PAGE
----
A lot or a little?
The parents' guide to what's in this TV show.
What parents need to know
Parents need to know that Spider-Man and His Amazing Friends is a decent, entertaining, and fairly wholesome series featuring the adventures of three Marvel Comics superheroes. Although each episode features at least one battle between superheroes and villains, the violence is mild and not likely to disturb kids, as it usually involves people being temporarily disabled rather than killed.
- Parents say
- Kids say
What's the story?
The classic early-1980s superhero cartoon SPIDER-MAN AND HIS AMAZING FRIENDS features the famous web-slinger teamed up with his super-powered pals Iceman and Firestar. Together, the trio keeps New York City -- and the rest of the world -- safe by battling a variety of bad guys, from mutants to "normal" villains. In their everyday, non-superhero lives, Peter Parker (voiced by Dan Gilvezan), Bobby Drake (Frank Welker), and Angelica Jones (Kathy Garver) -- Spider-Man, Iceman, and Firestar, respectively -- are students at New York's Empire State University, living together in one house with Peter's Uncle Ben and Aunt May. After teaming up to foil one of The Beetle's evil plans, the three decide to make their do-gooder partnership permanent. In addition to The Beetle, some of the well-known villains Spidey and his friends face off against include Dr. Octopus, The Green Goblin, Scorpion, The Chameleon, and Mysterio; they also fight Marvel universe baddies such as Magneto, Dr. Doom, and The Red Skull, as well as a set of brand-new villains created just for the series. The friends also occasionally join forces with other Marvel superheroes, including Sunfire, Captain America, and The Hulk.
Is it any good?
For any tweens out there who are fans of comic book superheroes and don't mind the flat, old-fashioned look of traditional animation, this cartoon won't disappoint. The series, even through its many incarnations, has always had an excellent balance of action, humor, and suspense, with the occasional touch of romance. Even though the show has that slight whiff of 1980s cheesiness at times, at least you won't find any intolerably goofy or superficial characters here, as you would in modern superhero cartoons like Kappa Mikey and Martin Mystery.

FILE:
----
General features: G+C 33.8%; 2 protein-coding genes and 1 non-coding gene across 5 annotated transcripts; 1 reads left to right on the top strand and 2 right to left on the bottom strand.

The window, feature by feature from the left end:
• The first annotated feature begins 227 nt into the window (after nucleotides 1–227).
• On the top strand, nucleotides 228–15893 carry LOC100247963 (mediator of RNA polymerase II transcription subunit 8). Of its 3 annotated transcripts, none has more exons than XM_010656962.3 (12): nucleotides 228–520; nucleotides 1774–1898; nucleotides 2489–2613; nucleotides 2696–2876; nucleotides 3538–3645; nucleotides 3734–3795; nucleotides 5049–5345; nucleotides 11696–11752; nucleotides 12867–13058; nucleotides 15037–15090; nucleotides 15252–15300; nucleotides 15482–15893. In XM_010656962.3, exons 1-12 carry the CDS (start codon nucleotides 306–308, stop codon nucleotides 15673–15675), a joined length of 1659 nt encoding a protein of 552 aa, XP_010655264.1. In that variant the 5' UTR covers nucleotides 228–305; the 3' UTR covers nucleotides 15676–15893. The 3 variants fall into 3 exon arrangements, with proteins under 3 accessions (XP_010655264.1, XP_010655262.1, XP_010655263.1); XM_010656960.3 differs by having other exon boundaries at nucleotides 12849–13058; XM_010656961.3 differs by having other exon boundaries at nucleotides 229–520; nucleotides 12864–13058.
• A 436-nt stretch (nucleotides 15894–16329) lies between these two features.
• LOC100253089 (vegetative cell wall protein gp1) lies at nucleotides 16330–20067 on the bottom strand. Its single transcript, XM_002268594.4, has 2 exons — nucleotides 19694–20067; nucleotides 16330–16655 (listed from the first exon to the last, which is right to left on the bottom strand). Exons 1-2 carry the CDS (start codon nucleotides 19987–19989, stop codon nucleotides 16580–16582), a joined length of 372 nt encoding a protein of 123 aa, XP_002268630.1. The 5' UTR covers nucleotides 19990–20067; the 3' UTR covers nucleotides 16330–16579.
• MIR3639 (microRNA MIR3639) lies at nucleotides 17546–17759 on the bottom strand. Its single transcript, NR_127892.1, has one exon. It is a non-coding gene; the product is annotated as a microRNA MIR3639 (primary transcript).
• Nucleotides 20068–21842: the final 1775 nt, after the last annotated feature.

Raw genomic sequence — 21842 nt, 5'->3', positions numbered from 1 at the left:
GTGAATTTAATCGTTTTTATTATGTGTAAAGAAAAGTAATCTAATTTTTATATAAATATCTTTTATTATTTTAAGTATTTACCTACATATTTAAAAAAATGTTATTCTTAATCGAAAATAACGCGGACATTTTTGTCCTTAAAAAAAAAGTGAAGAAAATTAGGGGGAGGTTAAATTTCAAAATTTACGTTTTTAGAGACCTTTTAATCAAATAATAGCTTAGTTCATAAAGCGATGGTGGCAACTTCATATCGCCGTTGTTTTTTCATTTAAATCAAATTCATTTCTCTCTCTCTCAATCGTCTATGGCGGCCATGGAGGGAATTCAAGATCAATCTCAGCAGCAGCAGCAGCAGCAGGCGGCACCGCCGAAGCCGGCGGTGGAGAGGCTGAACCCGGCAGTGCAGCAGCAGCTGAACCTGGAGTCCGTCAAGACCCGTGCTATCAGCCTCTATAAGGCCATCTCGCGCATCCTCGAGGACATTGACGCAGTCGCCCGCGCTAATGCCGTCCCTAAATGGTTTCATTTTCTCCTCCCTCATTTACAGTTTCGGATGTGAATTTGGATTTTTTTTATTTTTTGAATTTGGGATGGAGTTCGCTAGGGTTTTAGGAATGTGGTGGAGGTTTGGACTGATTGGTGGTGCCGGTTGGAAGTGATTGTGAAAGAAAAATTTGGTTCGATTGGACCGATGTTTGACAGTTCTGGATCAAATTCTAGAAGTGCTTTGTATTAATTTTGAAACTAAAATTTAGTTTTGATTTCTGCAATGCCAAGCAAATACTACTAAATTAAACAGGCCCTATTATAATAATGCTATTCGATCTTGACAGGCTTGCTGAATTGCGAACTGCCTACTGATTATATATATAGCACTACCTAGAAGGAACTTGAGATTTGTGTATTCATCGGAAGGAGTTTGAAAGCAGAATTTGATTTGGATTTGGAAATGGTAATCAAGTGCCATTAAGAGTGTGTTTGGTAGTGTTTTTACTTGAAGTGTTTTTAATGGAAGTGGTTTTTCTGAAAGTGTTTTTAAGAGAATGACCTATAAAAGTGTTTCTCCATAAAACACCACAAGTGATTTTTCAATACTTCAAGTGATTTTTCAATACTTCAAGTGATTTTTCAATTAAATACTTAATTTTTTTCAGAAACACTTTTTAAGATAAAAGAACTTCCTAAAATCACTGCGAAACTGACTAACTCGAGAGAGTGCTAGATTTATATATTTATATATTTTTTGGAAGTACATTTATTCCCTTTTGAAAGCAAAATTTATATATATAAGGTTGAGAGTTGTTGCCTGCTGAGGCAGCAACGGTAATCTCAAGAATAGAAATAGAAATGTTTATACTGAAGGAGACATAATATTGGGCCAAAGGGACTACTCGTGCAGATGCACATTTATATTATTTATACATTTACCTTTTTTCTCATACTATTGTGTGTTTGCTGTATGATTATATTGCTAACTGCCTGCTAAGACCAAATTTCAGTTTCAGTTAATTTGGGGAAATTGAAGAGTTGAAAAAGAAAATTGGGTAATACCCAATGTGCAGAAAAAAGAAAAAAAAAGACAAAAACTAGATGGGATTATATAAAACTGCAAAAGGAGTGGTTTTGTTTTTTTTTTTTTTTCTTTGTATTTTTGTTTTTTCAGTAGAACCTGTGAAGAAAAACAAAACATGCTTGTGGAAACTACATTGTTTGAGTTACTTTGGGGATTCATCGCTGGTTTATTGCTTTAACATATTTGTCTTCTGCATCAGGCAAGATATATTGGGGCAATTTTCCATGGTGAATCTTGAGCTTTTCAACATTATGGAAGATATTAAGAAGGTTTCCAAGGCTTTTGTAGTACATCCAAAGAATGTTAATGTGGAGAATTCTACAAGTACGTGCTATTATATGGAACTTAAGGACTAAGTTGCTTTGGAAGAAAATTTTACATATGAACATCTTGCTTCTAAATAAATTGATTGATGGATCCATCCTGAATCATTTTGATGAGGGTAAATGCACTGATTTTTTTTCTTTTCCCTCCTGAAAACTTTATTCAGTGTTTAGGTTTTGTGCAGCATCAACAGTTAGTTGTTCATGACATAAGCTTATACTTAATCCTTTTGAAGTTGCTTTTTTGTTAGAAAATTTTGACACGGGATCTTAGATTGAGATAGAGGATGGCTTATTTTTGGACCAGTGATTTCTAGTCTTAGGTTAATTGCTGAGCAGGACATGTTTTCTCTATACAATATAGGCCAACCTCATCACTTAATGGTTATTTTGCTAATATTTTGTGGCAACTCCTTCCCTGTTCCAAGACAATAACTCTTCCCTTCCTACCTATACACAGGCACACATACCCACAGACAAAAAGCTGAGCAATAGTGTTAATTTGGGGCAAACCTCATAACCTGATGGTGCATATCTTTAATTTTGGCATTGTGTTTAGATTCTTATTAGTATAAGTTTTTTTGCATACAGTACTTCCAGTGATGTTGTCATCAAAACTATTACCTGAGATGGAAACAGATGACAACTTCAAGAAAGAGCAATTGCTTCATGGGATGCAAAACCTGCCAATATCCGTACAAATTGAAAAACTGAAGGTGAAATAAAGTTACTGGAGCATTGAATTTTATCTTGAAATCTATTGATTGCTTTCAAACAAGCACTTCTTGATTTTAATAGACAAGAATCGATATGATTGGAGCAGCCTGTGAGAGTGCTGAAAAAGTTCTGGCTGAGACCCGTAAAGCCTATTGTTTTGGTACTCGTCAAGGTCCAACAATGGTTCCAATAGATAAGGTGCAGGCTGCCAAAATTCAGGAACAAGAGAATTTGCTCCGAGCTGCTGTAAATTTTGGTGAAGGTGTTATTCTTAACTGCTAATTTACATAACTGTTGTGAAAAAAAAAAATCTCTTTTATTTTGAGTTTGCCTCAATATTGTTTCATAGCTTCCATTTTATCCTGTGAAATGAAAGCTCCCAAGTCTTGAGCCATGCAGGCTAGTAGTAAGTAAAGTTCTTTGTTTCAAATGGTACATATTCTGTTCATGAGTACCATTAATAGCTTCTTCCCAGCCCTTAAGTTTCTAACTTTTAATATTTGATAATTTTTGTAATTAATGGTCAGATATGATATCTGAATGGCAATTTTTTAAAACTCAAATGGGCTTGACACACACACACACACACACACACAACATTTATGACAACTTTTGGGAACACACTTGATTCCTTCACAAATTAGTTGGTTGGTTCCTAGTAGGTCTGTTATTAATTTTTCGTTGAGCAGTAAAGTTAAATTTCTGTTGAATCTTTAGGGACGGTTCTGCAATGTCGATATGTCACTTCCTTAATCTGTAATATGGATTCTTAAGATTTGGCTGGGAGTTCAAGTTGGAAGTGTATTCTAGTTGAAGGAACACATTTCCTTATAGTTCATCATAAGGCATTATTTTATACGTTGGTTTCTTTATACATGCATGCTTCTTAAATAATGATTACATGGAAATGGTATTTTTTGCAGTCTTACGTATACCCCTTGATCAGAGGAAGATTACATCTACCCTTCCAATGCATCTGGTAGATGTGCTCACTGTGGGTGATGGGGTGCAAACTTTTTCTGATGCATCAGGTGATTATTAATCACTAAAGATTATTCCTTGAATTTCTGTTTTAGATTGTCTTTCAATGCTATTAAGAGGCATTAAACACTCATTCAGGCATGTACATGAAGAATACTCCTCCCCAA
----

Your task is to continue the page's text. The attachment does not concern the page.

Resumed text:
Better yet, you get fabulous, cheer-worthy superhero action with no visible bloodshed and little or no gunplay -- which usually can't be said of today's interpretations of Marvel Comics serials. Spider-Man and His Amazing Friends takes you back to the (admittedly a bit black-and-white) days when the baddies were portrayed as super-bad and the good were super-good, the good set an admirable example, and you truly believed they were invincible.
Talk to your kids about ...
Families can talk about the theme of each episode of Spider-Man and His Amazing Friends and the responsibility of having a special power. Who was the villain in this episode? What was the evil plan, and how did the villain intend to carry it out? How did Spider-Man and his friends foil the plan? If you had a special power, what would it be? How would you use it to help people?
Our editors recommend
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Common Sense Media's unbiased ratings are created by expert reviewers and aren't influenced by the product's creators or by any of our funders, affiliates, or partners.
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